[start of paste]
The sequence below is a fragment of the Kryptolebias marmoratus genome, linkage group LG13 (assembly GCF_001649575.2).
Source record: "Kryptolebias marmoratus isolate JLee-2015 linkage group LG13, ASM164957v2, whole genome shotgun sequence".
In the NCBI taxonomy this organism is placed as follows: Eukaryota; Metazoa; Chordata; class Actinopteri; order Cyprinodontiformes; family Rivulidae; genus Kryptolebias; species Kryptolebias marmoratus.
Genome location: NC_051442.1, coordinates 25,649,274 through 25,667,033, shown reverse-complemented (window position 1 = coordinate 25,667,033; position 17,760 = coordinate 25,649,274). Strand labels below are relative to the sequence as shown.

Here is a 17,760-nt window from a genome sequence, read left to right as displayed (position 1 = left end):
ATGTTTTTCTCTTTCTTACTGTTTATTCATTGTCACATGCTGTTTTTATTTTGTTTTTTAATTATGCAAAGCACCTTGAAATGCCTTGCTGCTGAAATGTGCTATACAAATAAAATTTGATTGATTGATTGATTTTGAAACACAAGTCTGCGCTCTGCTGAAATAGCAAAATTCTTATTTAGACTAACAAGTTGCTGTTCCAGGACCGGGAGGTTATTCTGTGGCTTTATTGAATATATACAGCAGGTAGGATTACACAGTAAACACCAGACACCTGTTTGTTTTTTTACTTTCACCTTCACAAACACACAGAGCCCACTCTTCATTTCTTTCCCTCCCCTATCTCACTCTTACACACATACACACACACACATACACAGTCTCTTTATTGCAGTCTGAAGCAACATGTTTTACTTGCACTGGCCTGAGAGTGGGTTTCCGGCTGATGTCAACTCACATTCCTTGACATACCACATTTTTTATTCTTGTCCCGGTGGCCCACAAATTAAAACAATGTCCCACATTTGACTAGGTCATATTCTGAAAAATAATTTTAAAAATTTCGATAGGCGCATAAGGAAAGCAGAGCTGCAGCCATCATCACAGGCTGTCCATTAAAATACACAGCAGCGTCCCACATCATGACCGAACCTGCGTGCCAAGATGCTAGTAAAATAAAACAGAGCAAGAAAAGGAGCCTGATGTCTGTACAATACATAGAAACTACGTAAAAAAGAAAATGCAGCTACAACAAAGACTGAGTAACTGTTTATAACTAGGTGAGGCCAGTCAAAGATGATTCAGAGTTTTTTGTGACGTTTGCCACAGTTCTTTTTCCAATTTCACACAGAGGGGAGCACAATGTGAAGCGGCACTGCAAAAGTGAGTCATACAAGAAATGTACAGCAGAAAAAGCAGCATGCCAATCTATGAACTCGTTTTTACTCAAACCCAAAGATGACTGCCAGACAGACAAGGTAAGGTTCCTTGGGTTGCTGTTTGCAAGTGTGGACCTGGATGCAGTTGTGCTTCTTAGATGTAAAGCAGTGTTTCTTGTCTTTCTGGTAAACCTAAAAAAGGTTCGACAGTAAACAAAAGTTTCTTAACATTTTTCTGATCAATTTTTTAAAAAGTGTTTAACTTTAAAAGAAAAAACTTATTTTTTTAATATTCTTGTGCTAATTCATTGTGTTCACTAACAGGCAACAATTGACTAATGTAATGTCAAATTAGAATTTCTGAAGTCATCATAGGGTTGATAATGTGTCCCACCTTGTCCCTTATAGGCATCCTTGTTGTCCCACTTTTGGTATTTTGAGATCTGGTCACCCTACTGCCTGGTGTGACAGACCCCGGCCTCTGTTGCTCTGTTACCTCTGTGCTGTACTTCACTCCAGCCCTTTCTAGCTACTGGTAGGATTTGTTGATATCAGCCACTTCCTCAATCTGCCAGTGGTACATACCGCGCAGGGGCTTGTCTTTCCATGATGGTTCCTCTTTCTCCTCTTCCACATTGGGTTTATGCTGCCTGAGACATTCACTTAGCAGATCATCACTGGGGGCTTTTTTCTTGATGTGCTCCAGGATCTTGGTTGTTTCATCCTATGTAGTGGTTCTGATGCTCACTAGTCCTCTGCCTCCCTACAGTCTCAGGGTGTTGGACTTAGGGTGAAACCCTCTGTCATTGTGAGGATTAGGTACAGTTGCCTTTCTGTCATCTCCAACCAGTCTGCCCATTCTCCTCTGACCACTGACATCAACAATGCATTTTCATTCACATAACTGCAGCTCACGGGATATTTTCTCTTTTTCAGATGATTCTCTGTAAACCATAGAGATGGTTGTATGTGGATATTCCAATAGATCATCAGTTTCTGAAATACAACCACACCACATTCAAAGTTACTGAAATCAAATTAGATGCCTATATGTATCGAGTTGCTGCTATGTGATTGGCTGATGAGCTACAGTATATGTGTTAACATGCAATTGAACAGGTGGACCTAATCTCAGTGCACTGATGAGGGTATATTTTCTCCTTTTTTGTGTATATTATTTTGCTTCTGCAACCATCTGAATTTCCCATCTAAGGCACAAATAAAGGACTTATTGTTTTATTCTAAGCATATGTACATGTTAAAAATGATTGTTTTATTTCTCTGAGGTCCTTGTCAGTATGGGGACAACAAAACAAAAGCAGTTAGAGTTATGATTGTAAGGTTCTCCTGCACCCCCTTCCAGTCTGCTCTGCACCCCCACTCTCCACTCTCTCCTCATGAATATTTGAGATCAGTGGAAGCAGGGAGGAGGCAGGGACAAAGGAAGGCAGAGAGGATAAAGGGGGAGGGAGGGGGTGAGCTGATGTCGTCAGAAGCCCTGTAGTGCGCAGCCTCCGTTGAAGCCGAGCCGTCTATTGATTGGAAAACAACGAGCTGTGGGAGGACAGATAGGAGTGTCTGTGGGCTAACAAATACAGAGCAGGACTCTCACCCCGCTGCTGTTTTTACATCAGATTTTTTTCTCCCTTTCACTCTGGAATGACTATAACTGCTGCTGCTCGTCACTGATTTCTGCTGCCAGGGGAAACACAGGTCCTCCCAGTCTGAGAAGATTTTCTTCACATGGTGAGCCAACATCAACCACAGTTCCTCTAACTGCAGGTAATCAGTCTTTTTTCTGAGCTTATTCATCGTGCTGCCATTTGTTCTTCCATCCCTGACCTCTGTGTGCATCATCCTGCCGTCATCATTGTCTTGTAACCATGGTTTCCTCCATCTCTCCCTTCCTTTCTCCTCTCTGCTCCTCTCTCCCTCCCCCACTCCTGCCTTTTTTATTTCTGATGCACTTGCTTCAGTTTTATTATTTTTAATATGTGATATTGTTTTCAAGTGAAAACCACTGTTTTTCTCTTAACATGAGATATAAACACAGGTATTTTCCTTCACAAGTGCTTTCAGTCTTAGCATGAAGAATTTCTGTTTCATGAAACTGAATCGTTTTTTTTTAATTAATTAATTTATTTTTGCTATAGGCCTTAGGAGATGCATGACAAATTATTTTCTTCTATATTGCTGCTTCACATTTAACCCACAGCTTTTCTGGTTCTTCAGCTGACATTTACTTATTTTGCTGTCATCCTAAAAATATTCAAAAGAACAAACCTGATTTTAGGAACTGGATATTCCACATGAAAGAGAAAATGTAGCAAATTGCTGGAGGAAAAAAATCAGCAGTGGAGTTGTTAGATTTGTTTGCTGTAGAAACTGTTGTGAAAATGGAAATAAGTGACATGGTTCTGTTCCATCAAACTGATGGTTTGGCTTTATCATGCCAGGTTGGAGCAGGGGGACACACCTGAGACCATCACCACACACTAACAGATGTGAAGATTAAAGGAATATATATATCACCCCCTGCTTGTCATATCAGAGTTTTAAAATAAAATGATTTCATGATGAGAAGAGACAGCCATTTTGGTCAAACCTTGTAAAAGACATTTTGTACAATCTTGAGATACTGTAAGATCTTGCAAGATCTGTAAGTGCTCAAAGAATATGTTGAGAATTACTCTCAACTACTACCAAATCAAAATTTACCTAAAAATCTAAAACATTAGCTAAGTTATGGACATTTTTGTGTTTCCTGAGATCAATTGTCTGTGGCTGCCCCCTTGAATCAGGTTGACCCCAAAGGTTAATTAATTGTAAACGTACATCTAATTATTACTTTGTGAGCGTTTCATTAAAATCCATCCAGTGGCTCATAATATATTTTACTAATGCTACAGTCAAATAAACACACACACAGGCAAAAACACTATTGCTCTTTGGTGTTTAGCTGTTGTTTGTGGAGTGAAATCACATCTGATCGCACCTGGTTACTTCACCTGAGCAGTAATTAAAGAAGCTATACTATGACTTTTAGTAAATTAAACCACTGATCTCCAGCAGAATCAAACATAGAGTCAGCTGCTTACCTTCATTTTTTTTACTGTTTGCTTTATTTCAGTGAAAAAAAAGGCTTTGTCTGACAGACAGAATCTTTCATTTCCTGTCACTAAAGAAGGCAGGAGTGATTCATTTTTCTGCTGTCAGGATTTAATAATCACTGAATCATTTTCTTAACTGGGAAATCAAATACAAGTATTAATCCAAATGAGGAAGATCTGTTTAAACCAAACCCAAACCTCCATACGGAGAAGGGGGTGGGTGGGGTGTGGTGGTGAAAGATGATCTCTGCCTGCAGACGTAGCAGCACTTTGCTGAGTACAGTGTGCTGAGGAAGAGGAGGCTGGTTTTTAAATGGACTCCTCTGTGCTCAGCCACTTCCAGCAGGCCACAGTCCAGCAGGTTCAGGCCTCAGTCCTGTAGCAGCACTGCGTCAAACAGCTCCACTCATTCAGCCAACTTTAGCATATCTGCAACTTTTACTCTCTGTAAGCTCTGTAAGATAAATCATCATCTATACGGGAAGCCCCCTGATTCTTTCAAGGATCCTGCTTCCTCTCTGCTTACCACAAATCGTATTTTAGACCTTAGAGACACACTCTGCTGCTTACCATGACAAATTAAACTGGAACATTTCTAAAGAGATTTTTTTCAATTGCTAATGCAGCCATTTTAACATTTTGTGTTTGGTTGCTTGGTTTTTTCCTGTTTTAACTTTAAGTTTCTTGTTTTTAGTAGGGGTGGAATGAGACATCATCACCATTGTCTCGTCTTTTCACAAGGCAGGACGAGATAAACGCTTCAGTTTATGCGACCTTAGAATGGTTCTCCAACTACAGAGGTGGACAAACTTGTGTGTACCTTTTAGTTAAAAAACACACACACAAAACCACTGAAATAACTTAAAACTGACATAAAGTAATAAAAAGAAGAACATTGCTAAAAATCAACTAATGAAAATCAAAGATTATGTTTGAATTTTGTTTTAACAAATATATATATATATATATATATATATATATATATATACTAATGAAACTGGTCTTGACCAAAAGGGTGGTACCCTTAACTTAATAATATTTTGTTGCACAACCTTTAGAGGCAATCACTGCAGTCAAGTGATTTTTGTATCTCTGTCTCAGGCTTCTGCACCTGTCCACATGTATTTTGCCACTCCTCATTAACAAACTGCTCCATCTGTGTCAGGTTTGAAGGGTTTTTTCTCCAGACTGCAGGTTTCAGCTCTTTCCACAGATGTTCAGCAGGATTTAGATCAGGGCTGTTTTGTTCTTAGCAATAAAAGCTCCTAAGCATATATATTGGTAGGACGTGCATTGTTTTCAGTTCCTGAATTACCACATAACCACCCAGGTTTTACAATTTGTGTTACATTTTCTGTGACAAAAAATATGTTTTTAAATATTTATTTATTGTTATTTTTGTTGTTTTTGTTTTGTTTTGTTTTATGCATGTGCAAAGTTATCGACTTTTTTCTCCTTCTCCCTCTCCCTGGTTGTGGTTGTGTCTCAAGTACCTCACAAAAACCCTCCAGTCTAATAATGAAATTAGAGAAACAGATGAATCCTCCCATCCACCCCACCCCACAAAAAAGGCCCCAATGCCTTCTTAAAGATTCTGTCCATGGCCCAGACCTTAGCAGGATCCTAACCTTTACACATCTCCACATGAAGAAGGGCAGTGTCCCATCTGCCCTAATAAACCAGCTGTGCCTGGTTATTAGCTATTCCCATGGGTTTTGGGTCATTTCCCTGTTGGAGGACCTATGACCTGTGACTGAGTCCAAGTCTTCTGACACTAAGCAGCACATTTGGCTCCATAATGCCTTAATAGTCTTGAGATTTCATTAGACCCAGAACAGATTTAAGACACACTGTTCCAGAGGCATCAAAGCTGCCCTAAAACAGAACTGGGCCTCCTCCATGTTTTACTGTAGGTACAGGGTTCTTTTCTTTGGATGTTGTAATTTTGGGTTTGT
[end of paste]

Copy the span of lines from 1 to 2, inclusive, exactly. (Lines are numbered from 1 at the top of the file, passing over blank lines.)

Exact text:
The sequence below is a fragment of the Kryptolebias marmoratus genome, linkage group LG13 (assembly GCF_001649575.2).
Source record: "Kryptolebias marmoratus isolate JLee-2015 linkage group LG13, ASM164957v2, whole genome shotgun sequence".